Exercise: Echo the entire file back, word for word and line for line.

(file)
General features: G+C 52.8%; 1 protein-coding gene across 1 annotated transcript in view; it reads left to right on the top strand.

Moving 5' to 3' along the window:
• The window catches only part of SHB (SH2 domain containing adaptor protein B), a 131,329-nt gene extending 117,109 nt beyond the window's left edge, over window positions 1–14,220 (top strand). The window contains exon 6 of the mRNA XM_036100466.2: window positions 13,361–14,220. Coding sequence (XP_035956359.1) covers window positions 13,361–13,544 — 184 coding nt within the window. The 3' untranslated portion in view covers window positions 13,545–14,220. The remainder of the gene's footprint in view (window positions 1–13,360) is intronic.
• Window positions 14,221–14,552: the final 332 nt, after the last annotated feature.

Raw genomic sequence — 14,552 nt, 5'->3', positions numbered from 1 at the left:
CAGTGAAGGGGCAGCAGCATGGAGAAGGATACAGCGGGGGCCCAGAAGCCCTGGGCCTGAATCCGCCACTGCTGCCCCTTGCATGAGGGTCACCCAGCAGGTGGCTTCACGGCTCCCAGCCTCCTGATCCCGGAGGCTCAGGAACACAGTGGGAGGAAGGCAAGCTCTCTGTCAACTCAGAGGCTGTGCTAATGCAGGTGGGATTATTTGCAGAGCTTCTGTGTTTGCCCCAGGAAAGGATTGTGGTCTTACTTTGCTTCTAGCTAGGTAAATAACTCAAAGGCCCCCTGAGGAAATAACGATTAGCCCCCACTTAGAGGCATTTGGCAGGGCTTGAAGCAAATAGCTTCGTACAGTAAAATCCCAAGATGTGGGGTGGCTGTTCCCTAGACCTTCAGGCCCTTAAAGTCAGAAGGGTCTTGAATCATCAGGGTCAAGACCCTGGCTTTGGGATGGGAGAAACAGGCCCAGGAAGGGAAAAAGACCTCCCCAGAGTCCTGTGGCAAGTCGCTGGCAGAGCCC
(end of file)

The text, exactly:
General features: G+C 52.8%; 1 protein-coding gene across 1 annotated transcript in view; it reads left to right on the top strand.

Moving 5' to 3' along the window:
• The window catches only part of SHB (SH2 domain containing adaptor protein B), a 131,329-nt gene extending 117,109 nt beyond the window's left edge, over window positions 1–14,220 (top strand). The window contains exon 6 of the mRNA XM_036100466.2: window positions 13,361–14,220. Coding sequence (XP_035956359.1) covers window positions 13,361–13,544 — 184 coding nt within the window. The 3' untranslated portion in view covers window positions 13,545–14,220. The remainder of the gene's footprint in view (window positions 1–13,360) is intronic.
• Window positions 14,221–14,552: the final 332 nt, after the last annotated feature.

Raw genomic sequence — 14,552 nt, 5'->3', positions numbered from 1 at the left:
CAGTGAAGGGGCAGCAGCATGGAGAAGGATACAGCGGGGGCCCAGAAGCCCTGGGCCTGAATCCGCCACTGCTGCCCCTTGCATGAGGGTCACCCAGCAGGTGGCTTCACGGCTCCCAGCCTCCTGATCCCGGAGGCTCAGGAACACAGTGGGAGGAAGGCAAGCTCTCTGTCAACTCAGAGGCTGTGCTAATGCAGGTGGGATTATTTGCAGAGCTTCTGTGTTTGCCCCAGGAAAGGATTGTGGTCTTACTTTGCTTCTAGCTAGGTAAATAACTCAAAGGCCCCCTGAGGAAATAACGATTAGCCCCCACTTAGAGGCATTTGGCAGGGCTTGAAGCAAATAGCTTCGTACAGTAAAATCCCAAGATGTGGGGTGGCTGTTCCCTAGACCTTCAGGCCCTTAAAGTCAGAAGGGTCTTGAATCATCAGGGTCAAGACCCTGGCTTTGGGATGGGAGAAACAGGCCCAGGAAGGGAAAAAGACCTCCCCAGAGTCCTGTGGCAAGTCGCTGGCAGAGCCC